back pain

Back Pain Therapy – Ice Pack Or Heating Pad?

“Do I treat my back pain with an ice pack or heating pad?”

I cannot tell you how many times I’ve had patients come to physical therapy for back pain therapy and ask that exact question. They want to know which is more effective, or, should they be using both. If both ice and heat are needed, then how often and for how long should they be used? In this article, I am going to answer these questions for you.

Though heat and/or ice have never been scientifically proven to eliminate pain when used alone, I believe they offer benefits in the treatment of back pain. Personally, I think the use of heat/ice is good for the fact that they can provide temporary relief of back pain. This allows you to exercise and move around in less pain, which ultimately increases the rate at which you are able to recover.

Ice, when used shortly after an initial injury or flare up (within the first 48 hours), is effective in limiting the amount of inflammation or swelling at the site of an injury. This is important because inflammation and swelling cause pain and stiffness. They can also limit range of motion in a muscle or joint and make it difficult for you to stay active after an injury.

When using ice as a form of back pain therapy, only use it for 15-20 minutes, but never longer. You can cause further damage to the tissues, including frostbite, by icing for too long. Once you remove the ice pack, allow the area to warm up for at least an hour before re-applying.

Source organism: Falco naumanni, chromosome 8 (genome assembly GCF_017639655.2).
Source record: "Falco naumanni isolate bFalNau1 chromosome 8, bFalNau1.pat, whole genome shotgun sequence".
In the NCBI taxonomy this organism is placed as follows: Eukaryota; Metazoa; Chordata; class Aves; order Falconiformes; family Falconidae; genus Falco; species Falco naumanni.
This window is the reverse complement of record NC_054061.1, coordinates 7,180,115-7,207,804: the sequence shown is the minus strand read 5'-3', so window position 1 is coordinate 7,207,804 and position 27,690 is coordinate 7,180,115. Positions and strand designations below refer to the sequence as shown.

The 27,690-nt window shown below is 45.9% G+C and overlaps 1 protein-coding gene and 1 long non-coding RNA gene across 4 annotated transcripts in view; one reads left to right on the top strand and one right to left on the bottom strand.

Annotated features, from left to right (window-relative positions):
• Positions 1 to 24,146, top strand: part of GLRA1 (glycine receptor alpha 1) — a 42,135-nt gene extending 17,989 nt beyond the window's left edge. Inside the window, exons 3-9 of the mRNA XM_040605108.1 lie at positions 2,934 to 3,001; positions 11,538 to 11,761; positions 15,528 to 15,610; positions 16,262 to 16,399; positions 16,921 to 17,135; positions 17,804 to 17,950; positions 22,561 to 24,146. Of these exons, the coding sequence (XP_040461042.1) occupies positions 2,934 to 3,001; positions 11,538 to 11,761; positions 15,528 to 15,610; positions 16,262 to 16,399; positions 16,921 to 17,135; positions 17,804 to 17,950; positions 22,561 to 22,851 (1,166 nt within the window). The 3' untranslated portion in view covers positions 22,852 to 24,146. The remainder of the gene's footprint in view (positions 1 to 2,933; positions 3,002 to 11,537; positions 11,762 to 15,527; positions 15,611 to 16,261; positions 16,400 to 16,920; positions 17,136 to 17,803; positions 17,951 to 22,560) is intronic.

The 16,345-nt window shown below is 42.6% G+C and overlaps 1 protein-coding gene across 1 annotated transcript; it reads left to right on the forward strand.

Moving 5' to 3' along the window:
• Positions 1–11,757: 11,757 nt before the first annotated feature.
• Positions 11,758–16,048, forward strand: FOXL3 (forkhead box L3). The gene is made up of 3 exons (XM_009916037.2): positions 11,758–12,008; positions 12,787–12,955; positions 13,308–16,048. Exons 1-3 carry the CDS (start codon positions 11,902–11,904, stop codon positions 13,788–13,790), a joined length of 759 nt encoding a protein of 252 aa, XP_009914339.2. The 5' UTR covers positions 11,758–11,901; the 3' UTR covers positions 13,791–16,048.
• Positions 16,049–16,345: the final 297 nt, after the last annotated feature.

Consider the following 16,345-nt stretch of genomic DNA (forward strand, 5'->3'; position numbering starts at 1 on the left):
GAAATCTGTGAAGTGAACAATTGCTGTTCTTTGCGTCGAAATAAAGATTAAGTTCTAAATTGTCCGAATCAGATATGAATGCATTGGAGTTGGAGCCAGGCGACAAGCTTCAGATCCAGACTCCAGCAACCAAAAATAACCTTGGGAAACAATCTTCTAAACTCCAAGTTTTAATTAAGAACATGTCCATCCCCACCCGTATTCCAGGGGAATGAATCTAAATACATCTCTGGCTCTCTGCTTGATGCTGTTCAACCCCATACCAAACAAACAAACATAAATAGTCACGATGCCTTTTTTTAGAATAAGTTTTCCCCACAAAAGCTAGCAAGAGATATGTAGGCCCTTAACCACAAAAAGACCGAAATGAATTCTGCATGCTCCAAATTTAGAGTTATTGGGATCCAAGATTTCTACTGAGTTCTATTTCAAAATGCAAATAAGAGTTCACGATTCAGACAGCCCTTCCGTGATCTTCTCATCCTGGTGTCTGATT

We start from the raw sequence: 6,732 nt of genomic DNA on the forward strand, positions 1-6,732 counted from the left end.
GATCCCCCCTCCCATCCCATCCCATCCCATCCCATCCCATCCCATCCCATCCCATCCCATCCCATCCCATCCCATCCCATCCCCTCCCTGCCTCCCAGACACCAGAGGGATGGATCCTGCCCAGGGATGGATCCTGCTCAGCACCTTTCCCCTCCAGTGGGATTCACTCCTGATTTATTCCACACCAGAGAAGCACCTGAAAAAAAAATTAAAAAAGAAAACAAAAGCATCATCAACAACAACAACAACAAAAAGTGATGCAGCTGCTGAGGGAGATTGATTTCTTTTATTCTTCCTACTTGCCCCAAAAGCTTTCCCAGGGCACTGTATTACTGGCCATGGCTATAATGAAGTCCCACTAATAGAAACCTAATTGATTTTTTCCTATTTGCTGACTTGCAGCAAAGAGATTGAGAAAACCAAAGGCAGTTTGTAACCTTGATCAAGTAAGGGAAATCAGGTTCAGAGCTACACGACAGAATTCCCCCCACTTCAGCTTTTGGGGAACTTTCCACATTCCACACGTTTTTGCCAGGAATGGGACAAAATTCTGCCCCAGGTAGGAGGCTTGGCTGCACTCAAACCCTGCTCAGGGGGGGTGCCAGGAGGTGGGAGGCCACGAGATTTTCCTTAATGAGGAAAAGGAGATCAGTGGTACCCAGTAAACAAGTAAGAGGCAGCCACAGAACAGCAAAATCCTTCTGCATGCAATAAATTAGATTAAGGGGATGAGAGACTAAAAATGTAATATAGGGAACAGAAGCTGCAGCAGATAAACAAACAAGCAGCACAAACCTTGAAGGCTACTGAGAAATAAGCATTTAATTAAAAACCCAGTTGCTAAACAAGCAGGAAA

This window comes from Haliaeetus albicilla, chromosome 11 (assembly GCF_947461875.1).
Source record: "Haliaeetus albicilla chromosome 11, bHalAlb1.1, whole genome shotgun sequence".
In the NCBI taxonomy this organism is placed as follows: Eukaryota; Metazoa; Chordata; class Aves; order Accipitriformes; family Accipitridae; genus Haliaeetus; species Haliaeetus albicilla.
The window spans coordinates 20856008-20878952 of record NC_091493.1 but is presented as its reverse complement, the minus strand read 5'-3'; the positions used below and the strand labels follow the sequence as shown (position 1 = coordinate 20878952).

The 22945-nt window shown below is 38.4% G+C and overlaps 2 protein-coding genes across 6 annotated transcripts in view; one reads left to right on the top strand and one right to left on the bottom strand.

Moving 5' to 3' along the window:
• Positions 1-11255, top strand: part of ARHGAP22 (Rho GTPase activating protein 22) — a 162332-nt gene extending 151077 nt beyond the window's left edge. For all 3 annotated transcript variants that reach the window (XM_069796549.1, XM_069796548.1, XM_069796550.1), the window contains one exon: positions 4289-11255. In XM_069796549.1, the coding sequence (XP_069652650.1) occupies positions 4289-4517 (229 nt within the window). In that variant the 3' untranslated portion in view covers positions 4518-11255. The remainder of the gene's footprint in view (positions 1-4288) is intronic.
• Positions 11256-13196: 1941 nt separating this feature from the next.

Heat can also be very beneficial for back pain therapy; however, it is not recommended to use heat after an initial injury (within 48 hours). Applying heat within that 48 hour window can increase swelling and inflammation because heat increases circulation.

The increased circulation heat provides is a fantastic benefit after the first 48 hours. By increasing blood flow into and out of the injured area, the heat helps to “flush” the swelling out of that area. Additionally, heat helps to relax muscles, which generally allows one to move easier and with less pain.

Again, application is for 15-20 minutes at a time with ample (at least 1 hour) time for your back to rest between application. Be careful when applying heat so that you don’t burn yourself by leaving it on too long or getting the heat source too hot. Also, never fall asleep with heat on your back.

Remember, heat and ice both have some positive benefits for helping back pain, especially when you understand the correct way to use them as a back pain therapy treatment. The unfortunate part about hot and cold therapy is that the results can often be temporary as they do not address the underlying cause of the pain, which is the problem with using them alone

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